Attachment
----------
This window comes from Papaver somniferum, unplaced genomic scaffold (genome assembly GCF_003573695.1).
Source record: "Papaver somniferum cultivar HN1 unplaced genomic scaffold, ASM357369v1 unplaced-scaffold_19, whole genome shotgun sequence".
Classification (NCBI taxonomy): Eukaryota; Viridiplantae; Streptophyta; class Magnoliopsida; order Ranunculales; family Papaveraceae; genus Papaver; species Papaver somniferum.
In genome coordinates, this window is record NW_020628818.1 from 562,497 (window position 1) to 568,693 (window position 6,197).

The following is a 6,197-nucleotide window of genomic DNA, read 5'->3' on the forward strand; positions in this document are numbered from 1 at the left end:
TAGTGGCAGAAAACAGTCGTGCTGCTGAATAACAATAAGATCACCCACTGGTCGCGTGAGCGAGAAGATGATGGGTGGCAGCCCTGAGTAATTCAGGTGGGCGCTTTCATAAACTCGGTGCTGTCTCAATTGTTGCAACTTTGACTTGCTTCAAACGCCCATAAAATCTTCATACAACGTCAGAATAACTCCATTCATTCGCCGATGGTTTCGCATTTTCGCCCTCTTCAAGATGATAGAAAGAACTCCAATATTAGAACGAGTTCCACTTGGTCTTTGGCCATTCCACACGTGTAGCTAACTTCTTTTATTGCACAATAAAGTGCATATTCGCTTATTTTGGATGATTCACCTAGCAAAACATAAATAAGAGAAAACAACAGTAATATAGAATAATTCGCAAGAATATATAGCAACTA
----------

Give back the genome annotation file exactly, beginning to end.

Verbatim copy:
This window comes from Papaver somniferum, unplaced genomic scaffold (genome assembly GCF_003573695.1).
Source record: "Papaver somniferum cultivar HN1 unplaced genomic scaffold, ASM357369v1 unplaced-scaffold_19, whole genome shotgun sequence".
Classification (NCBI taxonomy): Eukaryota; Viridiplantae; Streptophyta; class Magnoliopsida; order Ranunculales; family Papaveraceae; genus Papaver; species Papaver somniferum.
In genome coordinates, this window is record NW_020628818.1 from 562,497 (window position 1) to 568,693 (window position 6,197).

The following is a 6,197-nucleotide window of genomic DNA, read 5'->3' on the forward strand; positions in this document are numbered from 1 at the left end:
TAGTGGCAGAAAACAGTCGTGCTGCTGAATAACAATAAGATCACCCACTGGTCGCGTGAGCGAGAAGATGATGGGTGGCAGCCCTGAGTAATTCAGGTGGGCGCTTTCATAAACTCGGTGCTGTCTCAATTGTTGCAACTTTGACTTGCTTCAAACGCCCATAAAATCTTCATACAACGTCAGAATAACTCCATTCATTCGCCGATGGTTTCGCATTTTCGCCCTCTTCAAGATGATAGAAAGAACTCCAATATTAGAACGAGTTCCACTTGGTCTTTGGCCATTCCACACGTGTAGCTAACTTCTTTTATTGCACAATAAAGTGCATATTCGCTTATTTTGGATGATTCACCTAGCAAAACATAAATAAGAGAAAACAACAGTAATATAGAATAATTCGCAAGAATATATAGCAACTA